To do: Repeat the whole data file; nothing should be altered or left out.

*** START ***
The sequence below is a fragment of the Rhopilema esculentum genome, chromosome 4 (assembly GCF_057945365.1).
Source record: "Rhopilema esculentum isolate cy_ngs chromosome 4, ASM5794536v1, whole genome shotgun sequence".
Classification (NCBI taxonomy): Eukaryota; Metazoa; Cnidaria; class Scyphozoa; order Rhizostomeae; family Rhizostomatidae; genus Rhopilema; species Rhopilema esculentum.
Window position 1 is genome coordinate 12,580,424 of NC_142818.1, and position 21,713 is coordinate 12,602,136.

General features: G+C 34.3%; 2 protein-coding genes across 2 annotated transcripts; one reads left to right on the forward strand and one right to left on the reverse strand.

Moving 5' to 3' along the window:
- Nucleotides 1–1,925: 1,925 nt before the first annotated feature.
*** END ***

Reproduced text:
The sequence below is a fragment of the Rhopilema esculentum genome, chromosome 4 (assembly GCF_057945365.1).
Source record: "Rhopilema esculentum isolate cy_ngs chromosome 4, ASM5794536v1, whole genome shotgun sequence".
Classification (NCBI taxonomy): Eukaryota; Metazoa; Cnidaria; class Scyphozoa; order Rhizostomeae; family Rhizostomatidae; genus Rhopilema; species Rhopilema esculentum.
Window position 1 is genome coordinate 12,580,424 of NC_142818.1, and position 21,713 is coordinate 12,602,136.

General features: G+C 34.3%; 2 protein-coding genes across 2 annotated transcripts; one reads left to right on the forward strand and one right to left on the reverse strand.

Moving 5' to 3' along the window:
- Nucleotides 1–1,925: 1,925 nt before the first annotated feature.